Gulf spill hits Pensacola and the "small" amount of oil we have risked our environment over

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This second cross post is from the New York Times:

It’s still rather stunning to consider how a single pinprick in the seabed — a tiny part of the global effort to slake humanity’s rising thirst for liquid fuels, and profit from it, of course — could create such a mess.

After all, the Macondo Prospect, the name for the reservoir of oil slowly draining into the gulf — is considered a small deposit. While its dimensions remain poorly known, BP officials have estimated it contains no more than 100 million barrels of oil. That’s five days and change worth of American demand for this precious fuel.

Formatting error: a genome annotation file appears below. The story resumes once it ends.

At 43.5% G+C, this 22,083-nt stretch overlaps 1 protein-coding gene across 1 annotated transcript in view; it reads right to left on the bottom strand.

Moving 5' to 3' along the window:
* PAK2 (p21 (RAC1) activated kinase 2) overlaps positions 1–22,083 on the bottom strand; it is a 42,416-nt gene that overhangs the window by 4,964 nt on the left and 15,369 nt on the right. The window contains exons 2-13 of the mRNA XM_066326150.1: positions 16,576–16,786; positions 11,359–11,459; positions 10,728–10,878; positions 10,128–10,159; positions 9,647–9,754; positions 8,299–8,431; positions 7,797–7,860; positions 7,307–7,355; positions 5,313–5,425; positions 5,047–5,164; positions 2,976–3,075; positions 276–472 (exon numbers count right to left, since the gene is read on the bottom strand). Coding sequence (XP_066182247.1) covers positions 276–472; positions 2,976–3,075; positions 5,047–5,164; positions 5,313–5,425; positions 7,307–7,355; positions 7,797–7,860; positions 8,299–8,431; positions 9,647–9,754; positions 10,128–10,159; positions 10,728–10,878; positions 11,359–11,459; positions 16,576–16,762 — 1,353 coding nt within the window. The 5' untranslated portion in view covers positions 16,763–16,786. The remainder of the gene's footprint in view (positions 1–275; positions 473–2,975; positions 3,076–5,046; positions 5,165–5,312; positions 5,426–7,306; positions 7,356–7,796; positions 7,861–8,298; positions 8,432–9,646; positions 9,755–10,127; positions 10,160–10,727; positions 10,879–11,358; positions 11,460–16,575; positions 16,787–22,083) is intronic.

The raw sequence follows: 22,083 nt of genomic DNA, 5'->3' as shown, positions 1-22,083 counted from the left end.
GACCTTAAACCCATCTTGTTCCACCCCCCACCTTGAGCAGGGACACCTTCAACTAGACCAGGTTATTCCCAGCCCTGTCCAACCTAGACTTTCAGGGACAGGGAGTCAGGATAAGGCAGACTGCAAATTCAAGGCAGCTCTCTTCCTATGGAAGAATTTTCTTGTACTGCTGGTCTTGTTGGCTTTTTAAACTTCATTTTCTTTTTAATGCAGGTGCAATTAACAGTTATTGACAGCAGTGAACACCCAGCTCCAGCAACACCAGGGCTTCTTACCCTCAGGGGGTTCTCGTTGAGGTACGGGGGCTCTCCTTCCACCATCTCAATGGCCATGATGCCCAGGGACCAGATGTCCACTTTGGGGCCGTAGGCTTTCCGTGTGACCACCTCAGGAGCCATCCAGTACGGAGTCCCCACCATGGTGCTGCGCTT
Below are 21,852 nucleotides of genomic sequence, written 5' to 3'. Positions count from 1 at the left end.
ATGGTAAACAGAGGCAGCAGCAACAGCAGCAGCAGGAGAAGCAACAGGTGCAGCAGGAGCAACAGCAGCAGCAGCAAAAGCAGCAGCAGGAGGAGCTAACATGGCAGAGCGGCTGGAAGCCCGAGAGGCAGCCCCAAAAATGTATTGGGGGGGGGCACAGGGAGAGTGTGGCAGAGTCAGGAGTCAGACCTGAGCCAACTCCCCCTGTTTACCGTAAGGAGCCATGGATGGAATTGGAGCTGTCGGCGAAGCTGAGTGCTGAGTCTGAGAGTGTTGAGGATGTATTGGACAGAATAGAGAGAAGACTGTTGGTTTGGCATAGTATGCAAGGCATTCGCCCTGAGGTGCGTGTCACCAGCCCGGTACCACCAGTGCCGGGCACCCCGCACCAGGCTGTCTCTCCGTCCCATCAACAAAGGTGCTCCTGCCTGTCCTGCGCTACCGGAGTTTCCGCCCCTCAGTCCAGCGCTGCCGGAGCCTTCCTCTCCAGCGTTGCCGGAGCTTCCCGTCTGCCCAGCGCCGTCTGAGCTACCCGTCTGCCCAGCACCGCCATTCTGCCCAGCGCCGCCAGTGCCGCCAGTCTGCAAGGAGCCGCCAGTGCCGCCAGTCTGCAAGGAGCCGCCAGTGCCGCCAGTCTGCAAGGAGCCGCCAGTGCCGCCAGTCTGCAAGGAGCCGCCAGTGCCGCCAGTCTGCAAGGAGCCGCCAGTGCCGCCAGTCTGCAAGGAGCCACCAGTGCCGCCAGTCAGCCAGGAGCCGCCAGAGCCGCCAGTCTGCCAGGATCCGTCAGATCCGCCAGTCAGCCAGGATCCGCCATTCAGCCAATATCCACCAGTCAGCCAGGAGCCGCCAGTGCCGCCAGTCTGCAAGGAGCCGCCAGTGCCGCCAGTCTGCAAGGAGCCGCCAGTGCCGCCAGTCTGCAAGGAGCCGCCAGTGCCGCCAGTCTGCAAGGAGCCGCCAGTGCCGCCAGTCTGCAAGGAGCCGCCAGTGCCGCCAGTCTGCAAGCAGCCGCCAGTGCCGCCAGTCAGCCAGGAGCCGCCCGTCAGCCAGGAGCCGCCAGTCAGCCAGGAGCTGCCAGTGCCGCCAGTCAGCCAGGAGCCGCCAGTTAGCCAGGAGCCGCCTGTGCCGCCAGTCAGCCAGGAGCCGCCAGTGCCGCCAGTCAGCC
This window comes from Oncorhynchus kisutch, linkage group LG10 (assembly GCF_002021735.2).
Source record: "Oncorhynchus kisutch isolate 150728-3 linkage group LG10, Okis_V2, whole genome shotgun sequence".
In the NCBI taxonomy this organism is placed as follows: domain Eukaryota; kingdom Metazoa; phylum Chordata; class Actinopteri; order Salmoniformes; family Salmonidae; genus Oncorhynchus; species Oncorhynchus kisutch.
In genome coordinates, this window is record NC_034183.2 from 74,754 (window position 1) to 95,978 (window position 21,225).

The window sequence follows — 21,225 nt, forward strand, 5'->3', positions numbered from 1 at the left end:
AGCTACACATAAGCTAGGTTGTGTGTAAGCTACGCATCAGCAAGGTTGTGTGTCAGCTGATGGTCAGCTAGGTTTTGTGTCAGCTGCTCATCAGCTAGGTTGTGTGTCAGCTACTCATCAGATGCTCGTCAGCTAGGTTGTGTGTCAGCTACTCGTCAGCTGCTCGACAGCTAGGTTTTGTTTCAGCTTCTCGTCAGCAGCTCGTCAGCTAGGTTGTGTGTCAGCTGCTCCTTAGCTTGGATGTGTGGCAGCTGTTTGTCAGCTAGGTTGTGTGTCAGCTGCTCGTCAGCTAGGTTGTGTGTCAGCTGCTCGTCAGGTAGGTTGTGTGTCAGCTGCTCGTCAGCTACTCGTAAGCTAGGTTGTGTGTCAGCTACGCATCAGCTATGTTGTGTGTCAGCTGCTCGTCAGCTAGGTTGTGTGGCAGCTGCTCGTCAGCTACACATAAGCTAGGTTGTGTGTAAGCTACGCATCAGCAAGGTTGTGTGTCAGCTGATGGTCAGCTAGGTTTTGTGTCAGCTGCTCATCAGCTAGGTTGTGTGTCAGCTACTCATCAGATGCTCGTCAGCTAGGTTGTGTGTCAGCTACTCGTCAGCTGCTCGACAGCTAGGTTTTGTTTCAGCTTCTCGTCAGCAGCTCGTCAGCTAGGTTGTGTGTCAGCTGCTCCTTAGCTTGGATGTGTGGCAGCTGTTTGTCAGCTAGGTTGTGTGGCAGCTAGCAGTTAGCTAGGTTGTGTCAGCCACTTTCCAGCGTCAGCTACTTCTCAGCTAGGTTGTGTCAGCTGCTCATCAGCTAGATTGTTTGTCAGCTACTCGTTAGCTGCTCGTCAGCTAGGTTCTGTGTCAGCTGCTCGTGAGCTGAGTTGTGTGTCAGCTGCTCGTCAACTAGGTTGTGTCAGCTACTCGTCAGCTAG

All of this for five days of oil.

Recent cross posts on the Pensacola tar balls and and the environmental damage done because of one "small" oil reservoir.

The Wall Street Journal is reporting tar balls washing ashore Pensacola Beach on Friday:

Officials on Thursday afternoon spotted an oil slick within 3 1/2 miles of the Pensacola coast, and a stretch of Pensacola Beach contained dozens of gooey, oil-like clumps Friday morning. Locals and tourists poked at the gobs with sticks and took photos of them with their cellphones. Few ventured into the water, although area beaches remained open.

More oil was spotted about 10 miles offshore, although the main portion of the Deepwater spill was still about 30 miles away. Authorities had predicted oil from the spill could reach parts of Florida's Panhandle by Friday or Saturday.

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